A friend came out for a visit a few weeks ago and we celebrated beautiful weather in Colorado by spending the day in Rocky Mountain National Park. This day, we turned left rather than heading straight into the park and visited Bear Lake.
My friend is a low lander and made some comments about my state not having enough air. My family and I plied her with water and warnings not to ignore any feelings of dizziness then, as my friend was game for hiking, headed to the lake.
Bear Lake was well worth the stop. It’s a beautiful place. When my friend and I visited, the sun sparkled on the water, the sky was clear overhead, and a pair of ducks sought sustenance. My friend asked if Bear Lake was called “Bear Lake” because it was shaped like a bear’s paw and I had to tell her I didn’t know. A bit of research on Google led me to this blog post where I learned that the grandfather of a woman named Sally Ferguson shot at and missed a bear while hunting in the area in 1912 and that’s how the lake earned it’s name. Now I know. There’s a great deal of information on the History of Bear Lake in the post: I encourage you to check it out.
Bear Lake isn’t far from the parking lot so my friend felt up for a hike. I’ll hike whenever I get the chance so I was chomping at the proverbial bit to get onto a trail. There’s a lovely walk around the lake but we weren’t far from the trail to Alberta Falls. My friend said she’d never seen a waterfall before and thought she was up for the hike. My family was content to entertain themselves and the two of us started off.
Hiking with my friend was an experience I’ll ever forget and probably the most fun hiking I’ve ever had. The two of us giggled over the fact she was hiking in designer jeans, Pumas and carrying a Coach bag slung over her shoulder. I looked like I’d crawled out of the bushes by comparison. We laughed, snapped photos, and took breathing breaks all the way to Alberta Falls.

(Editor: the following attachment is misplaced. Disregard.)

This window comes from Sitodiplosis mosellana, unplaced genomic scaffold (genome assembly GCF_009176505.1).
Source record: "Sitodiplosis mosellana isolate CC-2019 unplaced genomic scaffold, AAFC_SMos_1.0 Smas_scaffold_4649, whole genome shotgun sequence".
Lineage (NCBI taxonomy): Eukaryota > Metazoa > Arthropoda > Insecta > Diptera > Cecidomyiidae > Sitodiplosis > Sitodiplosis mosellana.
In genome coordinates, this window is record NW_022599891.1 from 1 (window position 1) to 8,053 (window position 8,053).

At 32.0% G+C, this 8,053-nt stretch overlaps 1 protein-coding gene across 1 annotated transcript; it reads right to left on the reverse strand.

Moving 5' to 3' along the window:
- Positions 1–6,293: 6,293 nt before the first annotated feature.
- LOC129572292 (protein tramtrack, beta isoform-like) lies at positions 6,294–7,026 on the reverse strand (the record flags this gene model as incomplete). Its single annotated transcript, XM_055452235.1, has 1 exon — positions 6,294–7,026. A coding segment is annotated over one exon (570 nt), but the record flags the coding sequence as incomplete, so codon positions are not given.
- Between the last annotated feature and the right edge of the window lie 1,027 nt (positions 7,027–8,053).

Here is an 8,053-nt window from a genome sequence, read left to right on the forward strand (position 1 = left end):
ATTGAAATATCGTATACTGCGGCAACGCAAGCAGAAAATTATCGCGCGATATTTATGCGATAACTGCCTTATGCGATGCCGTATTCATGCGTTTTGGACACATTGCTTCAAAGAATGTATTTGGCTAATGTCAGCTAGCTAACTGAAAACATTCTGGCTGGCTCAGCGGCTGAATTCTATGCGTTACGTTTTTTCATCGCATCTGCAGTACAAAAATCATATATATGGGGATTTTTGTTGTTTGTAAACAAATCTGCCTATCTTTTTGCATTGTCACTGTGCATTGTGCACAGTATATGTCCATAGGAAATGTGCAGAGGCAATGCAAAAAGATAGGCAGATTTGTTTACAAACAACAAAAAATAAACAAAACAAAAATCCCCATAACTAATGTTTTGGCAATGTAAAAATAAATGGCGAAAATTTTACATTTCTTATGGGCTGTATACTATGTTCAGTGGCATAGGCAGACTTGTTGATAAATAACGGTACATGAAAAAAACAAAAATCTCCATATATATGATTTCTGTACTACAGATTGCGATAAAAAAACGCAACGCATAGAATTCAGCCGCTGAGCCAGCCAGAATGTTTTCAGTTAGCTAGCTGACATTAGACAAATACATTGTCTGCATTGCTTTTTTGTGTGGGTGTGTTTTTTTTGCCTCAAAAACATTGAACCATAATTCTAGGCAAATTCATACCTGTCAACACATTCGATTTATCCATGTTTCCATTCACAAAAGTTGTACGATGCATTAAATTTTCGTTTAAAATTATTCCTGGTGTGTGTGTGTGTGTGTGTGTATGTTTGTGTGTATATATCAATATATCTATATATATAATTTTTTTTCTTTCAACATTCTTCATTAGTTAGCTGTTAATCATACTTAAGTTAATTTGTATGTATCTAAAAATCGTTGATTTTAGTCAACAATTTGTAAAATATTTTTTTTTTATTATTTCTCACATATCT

I resorted to Google again to satisfy my own curiosity about the naming of Alberta Falls and found I liked this website best. The hike isn’t difficult. There is an increase in elevation once Bear Lake is left but the incline isn’t ever too intense and the trail is well maintained. There are bridges that add some fun to a basic trail and stones to prevent tumbling head long into a ravine. (I had to be kept from falling to my death in search of a photo; my friend is much more level-headed) The hike up to the falls took about an hour and, when we finally reached them, my friend said the hike was well worth it. She rested for a bit while I had a grand time crawling around on rocks in search of the best waterfall picture.
It was a glorious day. Not only did we see two beautiful spots but my friend got a stamp in her National Parks book and I purchased a book of my own: a history of women settlers in the area now in my stack to read. I’ll be hard pressed to top it when next my friend visits.
It isn’t possible to find a bad view in Rocky Mountain National Park but, if you get a chance to visit, check out Bear Lake and take the time to hike to the Falls. Both places are beautiful and not difficult to reach. I found them both to be accessible by all fitness levels. Come to Colorado and decide for yourself!